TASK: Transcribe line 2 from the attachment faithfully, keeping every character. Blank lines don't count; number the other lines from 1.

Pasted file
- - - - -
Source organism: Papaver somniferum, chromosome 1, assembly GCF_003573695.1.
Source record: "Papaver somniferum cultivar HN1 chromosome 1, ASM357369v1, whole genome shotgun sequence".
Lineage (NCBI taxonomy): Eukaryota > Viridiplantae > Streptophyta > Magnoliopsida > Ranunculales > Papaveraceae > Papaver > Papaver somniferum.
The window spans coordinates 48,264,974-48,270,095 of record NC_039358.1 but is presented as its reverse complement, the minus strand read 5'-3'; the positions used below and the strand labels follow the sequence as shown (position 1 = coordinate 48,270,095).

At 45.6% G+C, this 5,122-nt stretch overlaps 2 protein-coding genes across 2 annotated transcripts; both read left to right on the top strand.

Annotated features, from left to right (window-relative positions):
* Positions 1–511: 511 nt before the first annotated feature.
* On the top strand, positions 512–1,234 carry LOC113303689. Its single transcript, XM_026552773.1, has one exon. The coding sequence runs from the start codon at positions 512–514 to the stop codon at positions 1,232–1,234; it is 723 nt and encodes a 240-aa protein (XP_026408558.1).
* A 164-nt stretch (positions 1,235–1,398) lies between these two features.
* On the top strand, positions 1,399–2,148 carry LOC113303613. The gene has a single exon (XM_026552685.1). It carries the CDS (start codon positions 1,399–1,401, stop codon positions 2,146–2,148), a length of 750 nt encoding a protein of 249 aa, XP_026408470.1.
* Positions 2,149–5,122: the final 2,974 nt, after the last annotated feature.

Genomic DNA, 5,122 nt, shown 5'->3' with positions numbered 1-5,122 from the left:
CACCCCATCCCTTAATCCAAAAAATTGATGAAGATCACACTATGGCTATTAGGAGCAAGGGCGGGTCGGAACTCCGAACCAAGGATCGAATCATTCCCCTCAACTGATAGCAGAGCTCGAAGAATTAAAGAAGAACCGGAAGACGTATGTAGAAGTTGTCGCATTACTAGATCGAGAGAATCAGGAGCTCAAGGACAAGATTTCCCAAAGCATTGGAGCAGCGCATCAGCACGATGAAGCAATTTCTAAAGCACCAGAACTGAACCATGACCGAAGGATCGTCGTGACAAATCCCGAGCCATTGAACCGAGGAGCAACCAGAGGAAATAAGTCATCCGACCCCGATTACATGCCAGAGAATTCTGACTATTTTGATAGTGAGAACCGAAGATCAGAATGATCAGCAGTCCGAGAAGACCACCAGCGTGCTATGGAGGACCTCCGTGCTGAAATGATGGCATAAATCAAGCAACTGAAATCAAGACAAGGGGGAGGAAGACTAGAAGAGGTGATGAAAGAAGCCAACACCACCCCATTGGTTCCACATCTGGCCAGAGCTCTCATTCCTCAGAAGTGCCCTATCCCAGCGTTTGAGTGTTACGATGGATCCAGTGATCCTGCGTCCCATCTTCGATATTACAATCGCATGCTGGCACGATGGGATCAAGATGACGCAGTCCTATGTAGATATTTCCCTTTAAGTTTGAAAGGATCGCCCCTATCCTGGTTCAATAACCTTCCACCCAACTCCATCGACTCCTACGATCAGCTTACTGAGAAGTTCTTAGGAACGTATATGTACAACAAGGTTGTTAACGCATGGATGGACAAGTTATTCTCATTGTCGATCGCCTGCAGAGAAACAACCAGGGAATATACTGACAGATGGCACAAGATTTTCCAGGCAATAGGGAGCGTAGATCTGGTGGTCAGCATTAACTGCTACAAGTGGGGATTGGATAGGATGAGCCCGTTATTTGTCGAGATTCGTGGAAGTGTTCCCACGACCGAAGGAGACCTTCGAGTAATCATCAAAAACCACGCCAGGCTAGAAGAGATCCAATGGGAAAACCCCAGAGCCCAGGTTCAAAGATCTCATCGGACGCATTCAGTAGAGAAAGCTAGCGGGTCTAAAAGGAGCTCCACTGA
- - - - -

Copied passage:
Source record: "Papaver somniferum cultivar HN1 chromosome 1, ASM357369v1, whole genome shotgun sequence".